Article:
Nicky Cruz

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Nicky Cruz
Born (1938-12-06) December 6, 1938 (age 84)
Las Piedras, Puerto Rico
OccupationChristian minister
NationalityPuerto Rican
Notable worksRun Baby Run, One Holy Fire, Soul Obsession, The Devil Has No Mother

Nicky Cruz (born December 6, 1938) is a Puerto Rican Christian evangelist, the founder of Nicky Cruz Outreach, an evangelistic Christian ministry. He was also once the director of Teen Challenge, serving under David Wilkerson before founding another ministry home himself in California. Prior to his conversion he was the leader of a New York City gang, the Mau Maus.

Early life

Cruz was born in Las Piedras, Puerto Rico where he was raised by his parents.[1] His parents practiced brujeria and were followers of spiritism ("espiritismo"). They mentally abused him; his own mother would call him "Son of Satan". The neighborhood in which he lived was one of the worst in Puerto Rico and Cruz was always getting into trouble. According to his book Run Baby Run, his parents sent him to live with his brother in New York City when he was 15, and Cruz soon ran away and started living on the streets of the city. He became a member of the Mau Maus street gang, and about six months later Cruz was selected Warlord of the gang. He quickly rose to become their president.[2][3]

Conversion to Christianity

Shortly after Cruz became the gang leader, David Wilkerson was preaching in the neighborhood when Cruz encountered him. The preacher told Cruz that "Jesus loved him and would never stop loving him". Cruz responded by slapping Wilkerson and threatening to kill him. Wilkerson attempted again later to convert Cruz, and received the same response.[2][3]

Later, Wilkerson organised an evangelistic meeting in the neighborhood with the intent of converting the Mau Maus. When Cruz heard about it, he headed with some of the members of his gang for the boxing arena where the meeting was being held, on a bus sent specially by Wilkerson. According to Cruz, when he arrived at the arena, he "felt guilty about the things that he had done" and began to pray. After preaching, Wilkerson asked the Mau Maus to take up a collection. Cruz volunteered and led a group of the gang through the crowd, insisting on people giving money. Going backstage, he saw an exit, but convinced the group to give the money to Wilkerson on stage. Later, Wilkerson gave an altar call, and a large number of gang members responded. Wilkerson prayed with Cruz, and Cruz asked God to forgive him.[2][3]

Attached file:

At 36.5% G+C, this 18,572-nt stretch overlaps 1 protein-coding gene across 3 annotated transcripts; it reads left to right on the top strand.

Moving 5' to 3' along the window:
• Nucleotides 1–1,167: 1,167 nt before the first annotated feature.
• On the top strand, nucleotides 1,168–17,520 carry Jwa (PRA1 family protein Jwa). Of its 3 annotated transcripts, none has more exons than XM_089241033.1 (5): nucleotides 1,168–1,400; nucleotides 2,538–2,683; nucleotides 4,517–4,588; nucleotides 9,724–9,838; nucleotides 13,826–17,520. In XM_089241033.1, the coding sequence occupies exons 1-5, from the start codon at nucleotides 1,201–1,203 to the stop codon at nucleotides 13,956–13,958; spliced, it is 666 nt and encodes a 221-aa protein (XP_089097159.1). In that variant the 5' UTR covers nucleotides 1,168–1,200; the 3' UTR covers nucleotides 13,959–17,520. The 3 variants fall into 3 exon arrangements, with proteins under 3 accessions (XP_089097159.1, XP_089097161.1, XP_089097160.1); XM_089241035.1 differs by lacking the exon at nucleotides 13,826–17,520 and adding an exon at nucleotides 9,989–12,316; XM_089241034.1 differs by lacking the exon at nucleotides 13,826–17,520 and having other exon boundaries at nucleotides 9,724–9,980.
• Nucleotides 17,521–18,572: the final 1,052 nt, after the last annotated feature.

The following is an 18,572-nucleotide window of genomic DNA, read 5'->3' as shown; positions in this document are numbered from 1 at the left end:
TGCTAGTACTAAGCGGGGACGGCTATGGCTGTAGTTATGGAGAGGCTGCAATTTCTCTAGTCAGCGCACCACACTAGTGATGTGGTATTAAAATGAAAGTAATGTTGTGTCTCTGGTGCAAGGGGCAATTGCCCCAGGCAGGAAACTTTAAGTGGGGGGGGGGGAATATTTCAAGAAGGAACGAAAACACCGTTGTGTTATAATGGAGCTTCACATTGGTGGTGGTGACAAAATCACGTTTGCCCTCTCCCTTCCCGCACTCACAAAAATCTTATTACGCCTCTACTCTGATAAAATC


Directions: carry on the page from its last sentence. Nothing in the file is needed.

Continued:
Afterward, Cruz and some of the gang members who were converted went to the police and turned in all of their bricks, handguns and knives, shocking the police officers in the station. They stated that if they had seen the group approaching, they probably would have shot them down. Cruz began to study the Bible and went to Bible college. He became a preacher and returned to his old neighborhood, where he preached and converted more of the Mau Maus to Christianity, including the gang's new leader, Israel Narvaez.[2][3]

Written works

External audio
audio icon A segment from the film "The Cross and the Switchblade" on YouTube

Nicky Cruz has written two autobiographies, Run Baby Run, with Jamie Buckingham (1968), and Soul Obsession, with Frank Martin (2005).[2] He has also written several books with a Christian theme, including The Corruptors (1974), The Magnificent Three (1976), and Destined to Win (1991). Cruz's conversion was depicted in the 1970 film The Cross and the Switchblade starring Erik Estrada as Cruz and Pat Boone as David Wilkerson.[1][4] In 2013, Cruz authored The Devil Has No Mother which shares Cruz's understanding of the devil's hunger to gain power, but contrasts this with God's ability to nevertheless win the day.[5]

See also


  1. ^ a b "Breaking, World, US & Local News - - NY Daily News". NY Daily News. Retrieved 22 January 2015.
  2. ^ a b c d e "Run, Baby, Run"; Nicky Cruz (Author); Publisher: Bridge-Logos (December 1, 1988); ISBN 978-0-88270-630-6
  3. ^ a b c d "Nicky's Story". Nicky Cruz Outreach. 2012. Archived from the original on 16 October 2013. Retrieved 26 January 2014.
  4. ^ "Yahoo". Yahoo. Retrieved 22 January 2015.
  5. ^ "The Devil Has No Mother". Worthy Publishing. ISBN 9781617951893. Archived from the original on 24 October 2014. Retrieved 22 January 2015.